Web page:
ON THE LOOKOUT  — Stumbling across shed antlers is way more uncommon than one would think.  Still, hours of walking will hopefully land you a few.
Herald Photo / Provided
ON THE LOOKOUT — Stumbling across shed antlers is way more uncommon than one would think. Still, hours of walking will hopefully land you a few. Herald Photo / Provided

After witnessing a friend pick up a beautiful shed antler this weekend within ten minutes of starting our day, I was really amped up for what the rest of the day had in store. By the end of the day, I was reminded of a couple of things.  First off, that finding sheds isn’t easy. We spent the rest of the day combing the ground in search of more bone, but came up empty handed. Second, I found out that spending time with family and friends in the outdoors is never bad.

Since the majority of the bucks around here were still carrying their antlers last week, I knew that finding some could be a tall order.  Even during those times when it seems that none of the bucks around have any bone left on their heads, finding them laying on the forest floor is just as tough. No matter how many bucks have shed them, finding one is a treat and not the norm.

Once a buck’s antlers hit the ground, squirrels and other rodents will begin eating them for the calcium content.  Just how long they will begin to be devoured once they are on the ground can depend. I assume that they generally get eaten pretty fast for the most part, however, on occasion; you will stumble across an antler that may have been there for several weeks, or even months. Occasionally you will even find an antler that is a year old.  It all just depends.  Even then, rodents don’t always eat the entire antler.  It is not uncommon to find some that have been partially eaten.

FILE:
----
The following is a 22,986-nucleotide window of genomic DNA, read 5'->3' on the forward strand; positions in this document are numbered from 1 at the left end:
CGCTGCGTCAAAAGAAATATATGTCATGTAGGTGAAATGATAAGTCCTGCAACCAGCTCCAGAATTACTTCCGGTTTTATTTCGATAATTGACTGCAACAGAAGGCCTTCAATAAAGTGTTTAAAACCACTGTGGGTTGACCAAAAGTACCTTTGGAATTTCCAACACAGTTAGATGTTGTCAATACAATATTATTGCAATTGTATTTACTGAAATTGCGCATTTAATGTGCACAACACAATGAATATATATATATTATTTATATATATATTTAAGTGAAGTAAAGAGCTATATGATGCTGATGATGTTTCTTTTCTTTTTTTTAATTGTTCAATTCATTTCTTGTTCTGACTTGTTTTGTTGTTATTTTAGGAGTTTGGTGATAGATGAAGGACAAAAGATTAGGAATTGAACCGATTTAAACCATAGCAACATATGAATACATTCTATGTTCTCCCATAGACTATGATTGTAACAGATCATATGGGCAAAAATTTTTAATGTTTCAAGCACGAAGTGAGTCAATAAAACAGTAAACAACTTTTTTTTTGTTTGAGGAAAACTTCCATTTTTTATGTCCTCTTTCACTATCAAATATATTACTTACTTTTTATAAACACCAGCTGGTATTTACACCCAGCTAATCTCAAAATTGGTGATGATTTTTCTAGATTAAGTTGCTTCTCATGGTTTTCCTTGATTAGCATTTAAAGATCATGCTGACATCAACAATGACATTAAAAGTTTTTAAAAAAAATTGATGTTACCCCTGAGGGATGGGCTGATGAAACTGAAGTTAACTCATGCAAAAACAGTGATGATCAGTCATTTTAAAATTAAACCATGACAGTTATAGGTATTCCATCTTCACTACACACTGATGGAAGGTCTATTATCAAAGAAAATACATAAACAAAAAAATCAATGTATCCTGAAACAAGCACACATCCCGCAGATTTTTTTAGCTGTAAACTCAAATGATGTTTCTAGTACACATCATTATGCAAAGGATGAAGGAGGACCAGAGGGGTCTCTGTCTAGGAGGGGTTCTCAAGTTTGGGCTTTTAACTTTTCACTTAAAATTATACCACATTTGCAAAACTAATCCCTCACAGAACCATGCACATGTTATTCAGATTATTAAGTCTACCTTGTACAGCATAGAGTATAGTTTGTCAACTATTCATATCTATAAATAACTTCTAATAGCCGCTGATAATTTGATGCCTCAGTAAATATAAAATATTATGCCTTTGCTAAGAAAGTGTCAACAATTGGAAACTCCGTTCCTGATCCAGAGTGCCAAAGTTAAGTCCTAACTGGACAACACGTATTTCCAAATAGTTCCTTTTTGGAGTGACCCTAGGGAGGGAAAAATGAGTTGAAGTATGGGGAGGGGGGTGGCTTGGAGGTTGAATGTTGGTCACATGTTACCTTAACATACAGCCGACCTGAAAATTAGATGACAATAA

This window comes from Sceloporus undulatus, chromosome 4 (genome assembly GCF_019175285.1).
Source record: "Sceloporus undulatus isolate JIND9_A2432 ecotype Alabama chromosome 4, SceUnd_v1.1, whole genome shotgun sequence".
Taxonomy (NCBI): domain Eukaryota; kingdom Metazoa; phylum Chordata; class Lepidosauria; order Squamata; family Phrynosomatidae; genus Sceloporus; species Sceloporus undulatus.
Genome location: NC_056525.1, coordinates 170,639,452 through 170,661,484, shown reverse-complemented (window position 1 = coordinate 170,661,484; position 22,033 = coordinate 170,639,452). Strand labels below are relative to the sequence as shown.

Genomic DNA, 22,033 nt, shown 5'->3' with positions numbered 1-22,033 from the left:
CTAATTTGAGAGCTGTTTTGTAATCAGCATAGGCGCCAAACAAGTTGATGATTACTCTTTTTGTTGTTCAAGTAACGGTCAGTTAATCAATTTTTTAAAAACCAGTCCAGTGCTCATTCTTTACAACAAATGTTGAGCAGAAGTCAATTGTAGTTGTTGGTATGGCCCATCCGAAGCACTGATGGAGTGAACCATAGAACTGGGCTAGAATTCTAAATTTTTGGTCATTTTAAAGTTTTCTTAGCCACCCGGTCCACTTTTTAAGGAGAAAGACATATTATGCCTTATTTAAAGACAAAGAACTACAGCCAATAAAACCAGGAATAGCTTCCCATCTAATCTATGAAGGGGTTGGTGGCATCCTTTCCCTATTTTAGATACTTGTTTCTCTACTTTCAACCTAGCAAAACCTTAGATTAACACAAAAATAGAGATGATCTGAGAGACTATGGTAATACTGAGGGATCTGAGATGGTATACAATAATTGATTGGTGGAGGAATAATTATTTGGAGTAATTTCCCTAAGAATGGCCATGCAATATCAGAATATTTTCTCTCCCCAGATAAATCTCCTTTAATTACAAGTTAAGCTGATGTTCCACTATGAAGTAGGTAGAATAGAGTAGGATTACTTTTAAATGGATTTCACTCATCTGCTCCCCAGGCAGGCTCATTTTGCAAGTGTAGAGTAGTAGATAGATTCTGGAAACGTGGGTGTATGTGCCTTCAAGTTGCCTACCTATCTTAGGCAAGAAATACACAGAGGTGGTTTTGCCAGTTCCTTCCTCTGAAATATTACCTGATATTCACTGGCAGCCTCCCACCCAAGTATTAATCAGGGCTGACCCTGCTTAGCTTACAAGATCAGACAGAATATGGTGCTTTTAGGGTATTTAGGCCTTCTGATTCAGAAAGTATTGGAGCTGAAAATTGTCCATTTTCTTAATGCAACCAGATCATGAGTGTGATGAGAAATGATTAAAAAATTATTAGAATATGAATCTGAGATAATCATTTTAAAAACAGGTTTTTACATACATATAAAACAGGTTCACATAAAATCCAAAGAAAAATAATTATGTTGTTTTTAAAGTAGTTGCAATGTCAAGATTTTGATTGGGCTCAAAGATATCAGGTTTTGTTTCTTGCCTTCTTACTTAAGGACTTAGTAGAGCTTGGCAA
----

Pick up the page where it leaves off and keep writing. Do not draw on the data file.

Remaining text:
Bucks can begin dropping their antlers as early as the start of January and as late as the end of March. The majority of bucks will do so in the period from mid-February to mid-March, however. During extremely harsh winters bucks  tend to shed their racks a bit early than during mild ones. This is because during tough winters, deer spend more energy trying to survive and forage for food. Their bodies burn up more of their reserves, and as a result this can sometimes lead to them losing their antlers a little earlier.  

Likewise during harsh winters, I feel that the rodents tend to eat the antlers a little quicker than they normally would. I remember the more severe winter we had a couple of years ago. That year it seemed as if the antlers were being eaten nearly as fast as they were being dropped. Needless to say we didn’t find any that year. Last year was a good year for finding sheds for us. But alas, so far this year it hasn’t been, so my theory may be all wet, who knows?

All I do know is that although it is hard to find the time to get out and do much of it, especially given the window of time that is usually short, shed hunting has been yet another great way for my son, friends and I to get outside and enjoy each other’s company while being involved in the outdoors. I am reminded of that each time I look at the coffee table and see the first shed that Nicholas found a few years ago. Each time I see it, I grin and remember that day. I also remember the other days and am reminded that they don’t come easy or often, but when they do it’s pretty darn cool.